The Niger Delta Avengers, a militant group that has claimed responsibility for attacks on oil and gas facilities in Nigeria’s southern energy hub, said on Tuesday it never agreed a ceasefire with the government.

Government officials told Reuters a one-month ceasefire had been agreed last week after talks between the oil minister, community groups and state governors in the Niger Delta, the source of most of Nigeria’s crude oil.

Militants say they want a greater share of Nigeria’s oil wealth to go to the impoverished Delta region. Crude sales make up about 70 percent of national income and the vast majority of that oil comes from the southern swampland.

A petroleum ministry official said the Avengers, who have claimed responsibility for most attacks in the last few weeks that have pushed Nigeria’s crude output to 30-year lows, were among those who agreed to a truce.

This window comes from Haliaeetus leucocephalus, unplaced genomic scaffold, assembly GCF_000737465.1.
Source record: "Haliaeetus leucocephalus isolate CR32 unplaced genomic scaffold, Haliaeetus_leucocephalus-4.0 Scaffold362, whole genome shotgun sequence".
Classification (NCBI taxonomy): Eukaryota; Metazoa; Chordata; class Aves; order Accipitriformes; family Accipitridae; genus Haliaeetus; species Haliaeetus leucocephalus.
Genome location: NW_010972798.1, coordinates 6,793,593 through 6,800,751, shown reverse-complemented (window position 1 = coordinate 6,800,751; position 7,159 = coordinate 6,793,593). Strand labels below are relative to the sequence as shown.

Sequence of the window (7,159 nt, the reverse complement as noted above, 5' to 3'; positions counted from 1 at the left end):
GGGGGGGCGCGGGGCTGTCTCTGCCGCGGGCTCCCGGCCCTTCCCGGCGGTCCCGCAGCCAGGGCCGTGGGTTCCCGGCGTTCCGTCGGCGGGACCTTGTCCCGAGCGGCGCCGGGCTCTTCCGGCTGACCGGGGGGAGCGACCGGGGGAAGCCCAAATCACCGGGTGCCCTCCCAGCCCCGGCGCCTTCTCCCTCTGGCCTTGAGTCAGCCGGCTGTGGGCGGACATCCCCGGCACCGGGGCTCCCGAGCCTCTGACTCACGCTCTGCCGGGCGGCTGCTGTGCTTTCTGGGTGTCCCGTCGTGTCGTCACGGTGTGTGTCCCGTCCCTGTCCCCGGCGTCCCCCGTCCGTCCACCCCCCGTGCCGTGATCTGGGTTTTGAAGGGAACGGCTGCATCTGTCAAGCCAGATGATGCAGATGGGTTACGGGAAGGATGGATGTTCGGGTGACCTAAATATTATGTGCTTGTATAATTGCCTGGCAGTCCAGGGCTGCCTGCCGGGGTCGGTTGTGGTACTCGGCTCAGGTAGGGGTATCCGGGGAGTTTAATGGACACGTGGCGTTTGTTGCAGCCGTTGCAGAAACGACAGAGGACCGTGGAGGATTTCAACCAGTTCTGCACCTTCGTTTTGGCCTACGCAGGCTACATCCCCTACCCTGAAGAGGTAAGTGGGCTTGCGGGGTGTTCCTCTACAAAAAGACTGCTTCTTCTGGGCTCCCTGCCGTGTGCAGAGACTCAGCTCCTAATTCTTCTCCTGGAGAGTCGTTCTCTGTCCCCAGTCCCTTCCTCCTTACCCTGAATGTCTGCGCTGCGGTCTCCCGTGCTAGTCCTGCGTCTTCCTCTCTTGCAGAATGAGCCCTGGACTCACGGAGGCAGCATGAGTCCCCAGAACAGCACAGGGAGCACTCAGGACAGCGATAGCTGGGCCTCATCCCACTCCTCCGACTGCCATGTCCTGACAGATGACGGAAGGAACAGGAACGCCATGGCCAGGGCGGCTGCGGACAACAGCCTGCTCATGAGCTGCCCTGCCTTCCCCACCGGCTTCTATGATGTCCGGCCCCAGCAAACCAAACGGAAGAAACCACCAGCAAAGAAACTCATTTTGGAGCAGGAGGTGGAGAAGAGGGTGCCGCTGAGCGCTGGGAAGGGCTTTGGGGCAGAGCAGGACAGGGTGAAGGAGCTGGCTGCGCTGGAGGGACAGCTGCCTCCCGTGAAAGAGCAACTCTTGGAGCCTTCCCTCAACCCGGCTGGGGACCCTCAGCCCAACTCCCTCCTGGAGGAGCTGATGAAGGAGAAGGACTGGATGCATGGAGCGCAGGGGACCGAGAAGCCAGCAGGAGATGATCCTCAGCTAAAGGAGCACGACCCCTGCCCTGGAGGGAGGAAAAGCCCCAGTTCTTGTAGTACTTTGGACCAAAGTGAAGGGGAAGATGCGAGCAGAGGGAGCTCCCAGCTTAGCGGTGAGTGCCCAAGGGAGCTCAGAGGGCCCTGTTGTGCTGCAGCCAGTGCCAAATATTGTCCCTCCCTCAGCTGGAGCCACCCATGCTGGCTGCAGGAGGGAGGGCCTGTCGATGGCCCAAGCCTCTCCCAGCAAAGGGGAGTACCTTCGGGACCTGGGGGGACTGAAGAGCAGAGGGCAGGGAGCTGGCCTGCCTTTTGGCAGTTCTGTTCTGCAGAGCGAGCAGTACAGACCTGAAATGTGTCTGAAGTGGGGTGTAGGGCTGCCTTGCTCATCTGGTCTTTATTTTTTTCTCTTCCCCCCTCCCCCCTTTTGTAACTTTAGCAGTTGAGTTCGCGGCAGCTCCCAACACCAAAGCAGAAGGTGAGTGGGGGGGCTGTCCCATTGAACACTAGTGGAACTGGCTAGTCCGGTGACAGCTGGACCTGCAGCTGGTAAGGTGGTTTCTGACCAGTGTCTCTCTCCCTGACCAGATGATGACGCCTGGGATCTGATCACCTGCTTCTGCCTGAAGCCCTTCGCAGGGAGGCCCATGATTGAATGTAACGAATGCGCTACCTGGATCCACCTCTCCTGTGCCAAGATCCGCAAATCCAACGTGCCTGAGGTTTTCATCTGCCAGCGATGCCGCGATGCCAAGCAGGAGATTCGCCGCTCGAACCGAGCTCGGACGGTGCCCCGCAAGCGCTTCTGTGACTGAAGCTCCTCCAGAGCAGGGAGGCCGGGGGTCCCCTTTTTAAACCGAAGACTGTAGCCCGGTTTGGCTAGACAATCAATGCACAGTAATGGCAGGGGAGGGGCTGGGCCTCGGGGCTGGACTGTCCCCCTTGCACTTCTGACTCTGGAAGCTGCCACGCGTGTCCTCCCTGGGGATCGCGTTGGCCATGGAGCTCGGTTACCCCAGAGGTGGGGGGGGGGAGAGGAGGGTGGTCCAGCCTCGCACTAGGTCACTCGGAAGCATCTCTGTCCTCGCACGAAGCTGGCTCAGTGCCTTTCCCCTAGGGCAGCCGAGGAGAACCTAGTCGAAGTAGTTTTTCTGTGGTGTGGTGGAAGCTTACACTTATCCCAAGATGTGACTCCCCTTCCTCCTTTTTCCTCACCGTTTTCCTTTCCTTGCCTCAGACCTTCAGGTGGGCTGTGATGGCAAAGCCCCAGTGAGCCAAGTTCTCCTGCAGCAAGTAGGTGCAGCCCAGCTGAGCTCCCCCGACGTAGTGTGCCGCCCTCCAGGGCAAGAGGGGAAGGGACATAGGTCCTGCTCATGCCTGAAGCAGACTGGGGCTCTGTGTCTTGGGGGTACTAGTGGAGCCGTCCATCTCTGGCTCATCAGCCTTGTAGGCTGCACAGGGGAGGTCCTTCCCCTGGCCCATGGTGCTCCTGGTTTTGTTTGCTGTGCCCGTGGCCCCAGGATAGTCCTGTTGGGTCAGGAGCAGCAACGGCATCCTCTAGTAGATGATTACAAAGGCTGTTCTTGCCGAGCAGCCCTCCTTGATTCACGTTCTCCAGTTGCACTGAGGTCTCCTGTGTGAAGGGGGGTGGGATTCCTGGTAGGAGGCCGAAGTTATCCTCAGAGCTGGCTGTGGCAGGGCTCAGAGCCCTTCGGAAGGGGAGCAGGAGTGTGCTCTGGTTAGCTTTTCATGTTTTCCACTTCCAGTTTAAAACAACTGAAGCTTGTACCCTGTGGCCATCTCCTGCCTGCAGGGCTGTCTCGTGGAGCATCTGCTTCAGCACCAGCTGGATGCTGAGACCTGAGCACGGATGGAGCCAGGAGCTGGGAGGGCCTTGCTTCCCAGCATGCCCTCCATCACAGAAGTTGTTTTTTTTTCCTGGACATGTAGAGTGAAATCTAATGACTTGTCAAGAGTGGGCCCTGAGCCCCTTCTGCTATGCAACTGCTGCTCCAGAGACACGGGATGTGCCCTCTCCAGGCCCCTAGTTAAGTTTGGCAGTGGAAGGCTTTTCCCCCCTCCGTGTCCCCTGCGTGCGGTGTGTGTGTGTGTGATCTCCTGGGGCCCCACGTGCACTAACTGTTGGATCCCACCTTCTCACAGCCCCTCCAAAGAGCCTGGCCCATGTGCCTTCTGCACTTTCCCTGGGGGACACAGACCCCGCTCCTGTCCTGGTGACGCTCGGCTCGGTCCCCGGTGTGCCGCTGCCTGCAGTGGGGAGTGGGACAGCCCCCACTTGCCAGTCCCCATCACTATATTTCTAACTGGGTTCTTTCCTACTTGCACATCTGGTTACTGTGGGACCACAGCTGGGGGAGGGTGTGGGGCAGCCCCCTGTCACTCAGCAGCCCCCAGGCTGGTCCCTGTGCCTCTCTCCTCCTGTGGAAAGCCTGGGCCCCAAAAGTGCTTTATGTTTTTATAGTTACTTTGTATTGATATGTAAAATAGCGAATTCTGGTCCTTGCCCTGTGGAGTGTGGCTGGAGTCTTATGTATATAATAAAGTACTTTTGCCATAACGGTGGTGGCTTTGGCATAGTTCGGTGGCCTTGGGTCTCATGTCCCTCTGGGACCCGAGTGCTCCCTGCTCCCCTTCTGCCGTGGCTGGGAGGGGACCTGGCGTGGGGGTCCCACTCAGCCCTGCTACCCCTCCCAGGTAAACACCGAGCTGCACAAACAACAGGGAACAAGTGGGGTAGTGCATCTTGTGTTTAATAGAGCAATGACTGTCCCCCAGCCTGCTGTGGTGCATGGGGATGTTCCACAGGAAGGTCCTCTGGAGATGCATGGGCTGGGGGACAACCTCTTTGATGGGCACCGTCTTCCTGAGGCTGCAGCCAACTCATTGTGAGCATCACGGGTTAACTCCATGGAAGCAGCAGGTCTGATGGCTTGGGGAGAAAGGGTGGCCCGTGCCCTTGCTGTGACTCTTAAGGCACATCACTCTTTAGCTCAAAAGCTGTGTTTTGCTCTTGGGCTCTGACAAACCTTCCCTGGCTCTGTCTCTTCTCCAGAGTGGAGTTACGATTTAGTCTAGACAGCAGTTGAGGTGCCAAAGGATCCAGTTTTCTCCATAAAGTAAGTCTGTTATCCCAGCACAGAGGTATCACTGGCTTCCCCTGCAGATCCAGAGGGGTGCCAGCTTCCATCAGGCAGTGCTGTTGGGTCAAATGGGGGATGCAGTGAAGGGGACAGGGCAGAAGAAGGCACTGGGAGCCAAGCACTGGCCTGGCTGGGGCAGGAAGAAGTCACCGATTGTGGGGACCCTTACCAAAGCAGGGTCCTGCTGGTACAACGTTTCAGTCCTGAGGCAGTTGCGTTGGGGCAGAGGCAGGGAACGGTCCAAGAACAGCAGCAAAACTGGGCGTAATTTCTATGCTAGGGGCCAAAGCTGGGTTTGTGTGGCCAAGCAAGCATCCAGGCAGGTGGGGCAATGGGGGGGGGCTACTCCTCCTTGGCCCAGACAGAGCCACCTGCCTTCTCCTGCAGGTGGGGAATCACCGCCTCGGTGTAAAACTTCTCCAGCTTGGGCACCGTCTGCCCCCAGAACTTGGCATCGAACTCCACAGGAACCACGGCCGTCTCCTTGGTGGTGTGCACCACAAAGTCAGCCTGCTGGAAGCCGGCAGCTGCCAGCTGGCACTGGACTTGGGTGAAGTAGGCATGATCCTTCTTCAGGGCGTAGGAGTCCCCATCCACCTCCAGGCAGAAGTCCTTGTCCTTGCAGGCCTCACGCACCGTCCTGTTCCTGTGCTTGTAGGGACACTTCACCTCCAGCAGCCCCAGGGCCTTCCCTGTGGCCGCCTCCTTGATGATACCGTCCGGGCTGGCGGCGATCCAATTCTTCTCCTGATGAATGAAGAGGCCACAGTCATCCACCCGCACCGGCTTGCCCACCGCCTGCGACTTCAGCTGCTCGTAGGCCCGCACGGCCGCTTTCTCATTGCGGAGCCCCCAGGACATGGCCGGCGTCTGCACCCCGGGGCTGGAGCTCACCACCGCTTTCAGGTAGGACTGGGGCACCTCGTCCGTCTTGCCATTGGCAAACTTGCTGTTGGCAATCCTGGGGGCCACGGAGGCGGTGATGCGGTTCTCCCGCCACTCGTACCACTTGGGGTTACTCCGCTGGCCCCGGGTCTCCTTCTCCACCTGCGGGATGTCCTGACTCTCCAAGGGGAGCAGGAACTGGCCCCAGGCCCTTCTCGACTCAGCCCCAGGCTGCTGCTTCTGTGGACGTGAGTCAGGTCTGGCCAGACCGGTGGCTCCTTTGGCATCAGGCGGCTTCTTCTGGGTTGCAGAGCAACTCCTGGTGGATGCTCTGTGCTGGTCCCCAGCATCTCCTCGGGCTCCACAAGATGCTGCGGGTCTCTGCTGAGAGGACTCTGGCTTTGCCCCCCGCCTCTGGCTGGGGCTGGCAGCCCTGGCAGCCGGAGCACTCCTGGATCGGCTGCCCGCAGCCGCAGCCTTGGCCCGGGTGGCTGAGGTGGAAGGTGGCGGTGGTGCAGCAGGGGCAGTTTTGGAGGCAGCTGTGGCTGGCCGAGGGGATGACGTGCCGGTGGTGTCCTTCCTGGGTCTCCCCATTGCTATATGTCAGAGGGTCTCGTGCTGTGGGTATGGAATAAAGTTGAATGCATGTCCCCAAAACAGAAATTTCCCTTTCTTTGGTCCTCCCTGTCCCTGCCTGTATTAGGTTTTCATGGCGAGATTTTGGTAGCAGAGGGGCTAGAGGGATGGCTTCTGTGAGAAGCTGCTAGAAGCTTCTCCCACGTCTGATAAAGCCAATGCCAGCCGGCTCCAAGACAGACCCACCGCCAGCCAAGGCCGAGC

“It was very difficult getting the Niger Delta Avengers to the negotiating table, but we eventually did through a proxy channel and achieved the truce,” said the official, who asked not to be identified. A second government official also said a ceasefire was agreed.

But hours later the Avengers issued a statement on Twitter denying that it had an agreement with the government.

“The NDA High Command never remember having any agreement on ceasefire with the Nigeria government,” said the group.

It would be difficult to achieve a ceasefire in the hard to access swamps where militants are divided into small groups that tap widespread anger over poverty and oil spills. Leaders have little sway over unemployed youths willing to work for anyone who pays them.


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